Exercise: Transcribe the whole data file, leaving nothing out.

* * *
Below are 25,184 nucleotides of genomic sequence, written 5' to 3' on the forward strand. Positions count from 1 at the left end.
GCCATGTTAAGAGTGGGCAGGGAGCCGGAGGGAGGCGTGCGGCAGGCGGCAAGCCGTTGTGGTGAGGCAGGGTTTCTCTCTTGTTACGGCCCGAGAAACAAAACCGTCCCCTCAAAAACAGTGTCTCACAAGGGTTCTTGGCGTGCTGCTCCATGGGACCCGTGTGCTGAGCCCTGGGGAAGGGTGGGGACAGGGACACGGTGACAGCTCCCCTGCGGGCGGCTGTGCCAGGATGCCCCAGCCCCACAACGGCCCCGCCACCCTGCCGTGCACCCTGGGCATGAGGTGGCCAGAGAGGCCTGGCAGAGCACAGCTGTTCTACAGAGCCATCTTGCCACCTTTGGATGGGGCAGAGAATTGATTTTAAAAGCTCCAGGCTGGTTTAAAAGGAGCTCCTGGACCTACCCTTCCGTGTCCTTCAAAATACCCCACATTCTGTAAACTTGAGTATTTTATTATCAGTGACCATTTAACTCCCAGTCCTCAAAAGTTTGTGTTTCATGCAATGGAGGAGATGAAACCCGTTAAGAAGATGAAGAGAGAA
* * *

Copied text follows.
Below are 25,184 nucleotides of genomic sequence, written 5' to 3' on the forward strand. Positions count from 1 at the left end.
GCCATGTTAAGAGTGGGCAGGGAGCCGGAGGGAGGCGTGCGGCAGGCGGCAAGCCGTTGTGGTGAGGCAGGGTTTCTCTCTTGTTACGGCCCGAGAAACAAAACCGTCCCCTCAAAAACAGTGTCTCACAAGGGTTCTTGGCGTGCTGCTCCATGGGACCCGTGTGCTGAGCCCTGGGGAAGGGTGGGGACAGGGACACGGTGACAGCTCCCCTGCGGGCGGCTGTGCCAGGATGCCCCAGCCCCACAACGGCCCCGCCACCCTGCCGTGCACCCTGGGCATGAGGTGGCCAGAGAGGCCTGGCAGAGCACAGCTGTTCTACAGAGCCATCTTGCCACCTTTGGATGGGGCAGAGAATTGATTTTAAAAGCTCCAGGCTGGTTTAAAAGGAGCTCCTGGACCTACCCTTCCGTGTCCTTCAAAATACCCCACATTCTGTAAACTTGAGTATTTTATTATCAGTGACCATTTAACTCCCAGTCCTCAAAAGTTTGTGTTTCATGCAATGGAGGAGATGAAACCCGTTAAGAAGATGAAGAGAGAA